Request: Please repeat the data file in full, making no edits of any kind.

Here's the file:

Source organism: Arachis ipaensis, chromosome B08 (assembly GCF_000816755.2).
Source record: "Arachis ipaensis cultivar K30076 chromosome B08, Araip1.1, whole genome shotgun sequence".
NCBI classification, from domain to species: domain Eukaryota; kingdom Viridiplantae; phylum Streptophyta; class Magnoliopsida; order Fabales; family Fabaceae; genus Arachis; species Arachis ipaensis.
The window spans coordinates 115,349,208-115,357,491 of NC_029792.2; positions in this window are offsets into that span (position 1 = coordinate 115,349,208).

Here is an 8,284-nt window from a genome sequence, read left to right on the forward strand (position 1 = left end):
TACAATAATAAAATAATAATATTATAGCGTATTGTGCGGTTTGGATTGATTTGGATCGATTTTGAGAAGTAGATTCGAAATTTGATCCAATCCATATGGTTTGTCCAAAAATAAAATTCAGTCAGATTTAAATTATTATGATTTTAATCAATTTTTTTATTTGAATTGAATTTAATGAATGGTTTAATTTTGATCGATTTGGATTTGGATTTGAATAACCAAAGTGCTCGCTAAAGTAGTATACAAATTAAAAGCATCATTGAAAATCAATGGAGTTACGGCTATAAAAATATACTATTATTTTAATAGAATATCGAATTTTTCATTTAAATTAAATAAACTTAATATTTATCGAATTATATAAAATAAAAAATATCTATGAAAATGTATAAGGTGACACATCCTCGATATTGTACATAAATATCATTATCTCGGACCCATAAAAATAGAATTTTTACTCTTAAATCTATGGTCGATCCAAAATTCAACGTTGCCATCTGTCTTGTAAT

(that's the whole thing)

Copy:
Source organism: Arachis ipaensis, chromosome B08 (assembly GCF_000816755.2).
Source record: "Arachis ipaensis cultivar K30076 chromosome B08, Araip1.1, whole genome shotgun sequence".
NCBI classification, from domain to species: domain Eukaryota; kingdom Viridiplantae; phylum Streptophyta; class Magnoliopsida; order Fabales; family Fabaceae; genus Arachis; species Arachis ipaensis.
The window spans coordinates 115,349,208-115,357,491 of NC_029792.2; positions in this window are offsets into that span (position 1 = coordinate 115,349,208).

Here is an 8,284-nt window from a genome sequence, read left to right on the forward strand (position 1 = left end):
TACAATAATAAAATAATAATATTATAGCGTATTGTGCGGTTTGGATTGATTTGGATCGATTTTGAGAAGTAGATTCGAAATTTGATCCAATCCATATGGTTTGTCCAAAAATAAAATTCAGTCAGATTTAAATTATTATGATTTTAATCAATTTTTTTATTTGAATTGAATTTAATGAATGGTTTAATTTTGATCGATTTGGATTTGGATTTGAATAACCAAAGTGCTCGCTAAAGTAGTATACAAATTAAAAGCATCATTGAAAATCAATGGAGTTACGGCTATAAAAATATACTATTATTTTAATAGAATATCGAATTTTTCATTTAAATTAAATAAACTTAATATTTATCGAATTATATAAAATAAAAAATATCTATGAAAATGTATAAGGTGACACATCCTCGATATTGTACATAAATATCATTATCTCGGACCCATAAAAATAGAATTTTTACTCTTAAATCTATGGTCGATCCAAAATTCAACGTTGCCATCTGTCTTGTAAT